More than 60% of American adults who vape say they want to stop, a new study reports.
Some use electronic cigarettes to try to quit smoking traditional cigarettes, then end up vaping and smoking, the researchers found.
"While e-cigarettes may work for some people, they're hindering quit attempts for other people," said study first author Amanda Palmer, a postdoctoral fellow at the Medical University of South Carolina (MUSC), in Charleston.
The new study included data on more than 30,000 adults across the United States.
The findings showed that ex-cigarette smokers were most interested in giving up vaping, too.
Although evidence shows switching to e-cigarettes can be as effective as medication to help people quit smoking, many continue to vape after they've given up traditional cigarettes. And many go on to use both traditional cigarettes and e-cigarettes, which increases risks to their health, the study authors said.
"What's interesting about the people who keep using e-cigarettes after they've quit smoking is that we don't really see that effect with other types of nicotine replacement drugs," Palmer said in an MUSC news release.
"It's rare to see someone still using a nicotine patch or nicotine gum months or years after they've quit smoking, so there's something special about e-cigarettes, even though they're delivering the same drug," she added.
Unlike other nicotine replacement therapies, e-cigarettes are designed to be addictive, the study authors pointed out. Their nicotine levels are similar to those of regular cigarettes, which makes it hard to quit.
People using both often feel more addicted and have trouble quitting either product. There are no evidence-based treatments to help people who want to stop vaping, the researchers noted.
Senior study author Benjamin Toll, said, "I think we're doing patients a disservice by not having rigorous research to give these patients appropriate evidence-based care."
Toll is chief of tobacco cessation and health behaviors at the Hollings Cancer Center at MUSC, and an associate professor of public health sciences.
"Many of my patients who have switched to e-cigarettes find it challenging to stop using them. I would like to have data supporting the methods I share with them, and we currently don't have those in any of our clinical practice guidelines," Toll said.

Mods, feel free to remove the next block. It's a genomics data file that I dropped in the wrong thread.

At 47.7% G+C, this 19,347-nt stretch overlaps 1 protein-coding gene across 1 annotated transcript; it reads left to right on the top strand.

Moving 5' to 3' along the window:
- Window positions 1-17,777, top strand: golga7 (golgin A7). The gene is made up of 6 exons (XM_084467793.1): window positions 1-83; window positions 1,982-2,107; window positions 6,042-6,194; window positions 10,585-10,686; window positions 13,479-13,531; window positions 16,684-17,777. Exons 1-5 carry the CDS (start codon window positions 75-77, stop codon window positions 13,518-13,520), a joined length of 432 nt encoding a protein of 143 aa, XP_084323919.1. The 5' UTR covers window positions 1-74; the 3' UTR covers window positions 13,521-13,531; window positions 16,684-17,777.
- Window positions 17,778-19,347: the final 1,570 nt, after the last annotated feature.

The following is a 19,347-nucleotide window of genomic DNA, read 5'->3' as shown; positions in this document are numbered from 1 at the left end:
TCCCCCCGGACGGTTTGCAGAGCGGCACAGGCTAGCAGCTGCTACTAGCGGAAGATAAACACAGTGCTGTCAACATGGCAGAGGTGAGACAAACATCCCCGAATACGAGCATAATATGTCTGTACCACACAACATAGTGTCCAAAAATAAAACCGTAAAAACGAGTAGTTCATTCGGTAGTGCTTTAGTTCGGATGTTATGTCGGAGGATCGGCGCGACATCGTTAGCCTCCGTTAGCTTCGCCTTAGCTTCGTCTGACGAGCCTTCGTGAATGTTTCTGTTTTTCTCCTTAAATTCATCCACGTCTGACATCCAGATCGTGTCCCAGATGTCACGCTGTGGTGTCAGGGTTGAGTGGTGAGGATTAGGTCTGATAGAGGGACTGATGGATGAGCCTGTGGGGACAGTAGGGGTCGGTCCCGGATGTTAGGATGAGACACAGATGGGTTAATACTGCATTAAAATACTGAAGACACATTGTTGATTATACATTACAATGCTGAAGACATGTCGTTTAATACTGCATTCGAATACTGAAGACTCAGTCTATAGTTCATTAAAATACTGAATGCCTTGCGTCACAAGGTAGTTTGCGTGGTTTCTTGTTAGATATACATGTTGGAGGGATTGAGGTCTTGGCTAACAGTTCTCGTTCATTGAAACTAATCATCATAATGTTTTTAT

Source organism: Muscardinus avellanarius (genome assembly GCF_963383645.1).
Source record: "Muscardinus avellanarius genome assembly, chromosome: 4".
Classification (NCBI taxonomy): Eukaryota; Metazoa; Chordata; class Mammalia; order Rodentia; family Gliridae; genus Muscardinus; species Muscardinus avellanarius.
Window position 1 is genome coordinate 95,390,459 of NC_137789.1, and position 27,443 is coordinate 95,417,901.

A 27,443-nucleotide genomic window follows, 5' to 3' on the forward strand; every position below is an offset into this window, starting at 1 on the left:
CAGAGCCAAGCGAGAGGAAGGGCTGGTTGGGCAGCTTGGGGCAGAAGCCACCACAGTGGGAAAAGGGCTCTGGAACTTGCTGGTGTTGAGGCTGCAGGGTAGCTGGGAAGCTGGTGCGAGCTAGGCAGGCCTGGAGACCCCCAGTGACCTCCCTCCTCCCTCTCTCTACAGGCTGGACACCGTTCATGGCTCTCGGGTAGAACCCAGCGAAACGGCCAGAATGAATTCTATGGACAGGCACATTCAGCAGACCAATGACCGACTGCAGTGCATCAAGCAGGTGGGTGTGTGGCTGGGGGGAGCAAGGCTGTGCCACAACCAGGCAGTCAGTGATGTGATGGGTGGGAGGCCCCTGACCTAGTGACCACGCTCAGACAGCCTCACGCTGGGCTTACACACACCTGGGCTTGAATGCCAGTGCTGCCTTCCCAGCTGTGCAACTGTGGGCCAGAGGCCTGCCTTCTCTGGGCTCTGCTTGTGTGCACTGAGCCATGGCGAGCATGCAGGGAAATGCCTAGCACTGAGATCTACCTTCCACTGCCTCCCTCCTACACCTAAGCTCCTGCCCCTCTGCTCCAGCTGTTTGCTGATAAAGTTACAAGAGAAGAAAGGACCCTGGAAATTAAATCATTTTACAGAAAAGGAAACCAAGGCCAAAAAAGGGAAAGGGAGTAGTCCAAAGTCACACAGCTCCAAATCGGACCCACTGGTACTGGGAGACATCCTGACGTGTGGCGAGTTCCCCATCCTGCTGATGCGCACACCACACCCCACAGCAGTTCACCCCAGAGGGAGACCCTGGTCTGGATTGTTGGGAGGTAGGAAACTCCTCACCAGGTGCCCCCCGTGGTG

Palmer noted that methods to help people quit vaping differ depending on why they starting using e-cigarettes in the first place.
"If you use cigarettes, you're probably smoking for a short duration 10 to 20 times per day, whereas a lot of our e-cigarette users are vaping continuously all day and in situations where they might not otherwise be smoking," she said.
That suggests there may be a need for different behavioral treatments with different coping strategies, Palmer added.
According to recent estimates, roughly 3% of U.S. adults vape.
"A lot of the press and attention around e-cigarette use has to do with youth and adolescents, but it feels like a lot of people older than 25 who use e-cigarettes tend to be left out of that conversation," Palmer said.
Young people are more likely to experiment with e-cigarettes, while adults -- especially those who rely on them as a smoking-cessation device -- often use them consistently, creating a need for tailored interventions.
Patients should speak with their doctor to determine how best to quit vaping, she advised.
"E-cigarettes are addictive and are not 100% safe," Palmer said. "If you're considering vaping as a method to quit smoking, consider some of the risks and benefits, and be aware that many people continue to vape after they quit smoking."
The findings were published online April 2 in JAMA Network Open.
For tips on quitting vaping, visit SmokeFree.Gov.
SOURCE: Medical University of South Carolina, news release, April 2, 2021